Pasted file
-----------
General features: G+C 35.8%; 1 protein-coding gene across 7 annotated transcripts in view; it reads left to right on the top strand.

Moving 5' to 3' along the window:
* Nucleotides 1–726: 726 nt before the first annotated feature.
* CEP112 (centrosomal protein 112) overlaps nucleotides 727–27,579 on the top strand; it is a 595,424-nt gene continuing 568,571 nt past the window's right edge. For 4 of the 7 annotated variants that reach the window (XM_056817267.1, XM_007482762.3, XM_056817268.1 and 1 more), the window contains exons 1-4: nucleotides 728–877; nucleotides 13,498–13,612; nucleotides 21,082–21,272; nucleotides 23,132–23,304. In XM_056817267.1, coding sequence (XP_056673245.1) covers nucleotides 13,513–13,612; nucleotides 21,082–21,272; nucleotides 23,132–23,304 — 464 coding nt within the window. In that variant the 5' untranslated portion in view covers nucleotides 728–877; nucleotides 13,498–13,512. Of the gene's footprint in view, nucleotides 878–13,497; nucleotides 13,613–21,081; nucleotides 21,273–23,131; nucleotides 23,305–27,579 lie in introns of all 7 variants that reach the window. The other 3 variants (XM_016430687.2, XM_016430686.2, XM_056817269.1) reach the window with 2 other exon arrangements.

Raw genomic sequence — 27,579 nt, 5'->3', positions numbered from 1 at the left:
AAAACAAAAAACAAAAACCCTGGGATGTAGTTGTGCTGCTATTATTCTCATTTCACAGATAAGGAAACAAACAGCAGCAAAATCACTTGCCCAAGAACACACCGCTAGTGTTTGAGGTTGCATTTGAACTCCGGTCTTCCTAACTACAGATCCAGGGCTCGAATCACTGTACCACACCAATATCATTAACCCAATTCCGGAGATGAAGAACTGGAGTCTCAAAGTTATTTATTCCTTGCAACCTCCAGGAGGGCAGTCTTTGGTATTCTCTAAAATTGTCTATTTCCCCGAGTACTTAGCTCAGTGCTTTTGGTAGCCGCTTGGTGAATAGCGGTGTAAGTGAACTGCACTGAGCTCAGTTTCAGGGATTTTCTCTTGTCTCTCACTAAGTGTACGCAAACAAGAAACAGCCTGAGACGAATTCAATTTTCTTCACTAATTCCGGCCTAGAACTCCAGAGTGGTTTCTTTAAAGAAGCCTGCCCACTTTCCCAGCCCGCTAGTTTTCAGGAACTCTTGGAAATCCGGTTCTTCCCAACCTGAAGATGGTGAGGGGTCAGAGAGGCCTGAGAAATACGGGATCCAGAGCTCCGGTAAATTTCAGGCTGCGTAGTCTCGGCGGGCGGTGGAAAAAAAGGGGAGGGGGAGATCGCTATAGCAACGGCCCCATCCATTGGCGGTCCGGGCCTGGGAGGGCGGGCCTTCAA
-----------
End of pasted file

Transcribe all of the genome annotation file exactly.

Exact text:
General features: G+C 35.8%; 1 protein-coding gene across 7 annotated transcripts in view; it reads left to right on the top strand.

Moving 5' to 3' along the window:
* Nucleotides 1–726: 726 nt before the first annotated feature.
* CEP112 (centrosomal protein 112) overlaps nucleotides 727–27,579 on the top strand; it is a 595,424-nt gene continuing 568,571 nt past the window's right edge. For 4 of the 7 annotated variants that reach the window (XM_056817267.1, XM_007482762.3, XM_056817268.1 and 1 more), the window contains exons 1-4: nucleotides 728–877; nucleotides 13,498–13,612; nucleotides 21,082–21,272; nucleotides 23,132–23,304. In XM_056817267.1, coding sequence (XP_056673245.1) covers nucleotides 13,513–13,612; nucleotides 21,082–21,272; nucleotides 23,132–23,304 — 464 coding nt within the window. In that variant the 5' untranslated portion in view covers nucleotides 728–877; nucleotides 13,498–13,512. Of the gene's footprint in view, nucleotides 878–13,497; nucleotides 13,613–21,081; nucleotides 21,273–23,131; nucleotides 23,305–27,579 lie in introns of all 7 variants that reach the window. The other 3 variants (XM_016430687.2, XM_016430686.2, XM_056817269.1) reach the window with 2 other exon arrangements.

Raw genomic sequence — 27,579 nt, 5'->3', positions numbered from 1 at the left:
AAAACAAAAAACAAAAACCCTGGGATGTAGTTGTGCTGCTATTATTCTCATTTCACAGATAAGGAAACAAACAGCAGCAAAATCACTTGCCCAAGAACACACCGCTAGTGTTTGAGGTTGCATTTGAACTCCGGTCTTCCTAACTACAGATCCAGGGCTCGAATCACTGTACCACACCAATATCATTAACCCAATTCCGGAGATGAAGAACTGGAGTCTCAAAGTTATTTATTCCTTGCAACCTCCAGGAGGGCAGTCTTTGGTATTCTCTAAAATTGTCTATTTCCCCGAGTACTTAGCTCAGTGCTTTTGGTAGCCGCTTGGTGAATAGCGGTGTAAGTGAACTGCACTGAGCTCAGTTTCAGGGATTTTCTCTTGTCTCTCACTAAGTGTACGCAAACAAGAAACAGCCTGAGACGAATTCAATTTTCTTCACTAATTCCGGCCTAGAACTCCAGAGTGGTTTCTTTAAAGAAGCCTGCCCACTTTCCCAGCCCGCTAGTTTTCAGGAACTCTTGGAAATCCGGTTCTTCCCAACCTGAAGATGGTGAGGGGTCAGAGAGGCCTGAGAAATACGGGATCCAGAGCTCCGGTAAATTTCAGGCTGCGTAGTCTCGGCGGGCGGTGGAAAAAAAGGGGAGGGGGAGATCGCTATAGCAACGGCCCCATCCATTGGCGGTCCGGGCCTGGGAGGGCGGGCCTTCAA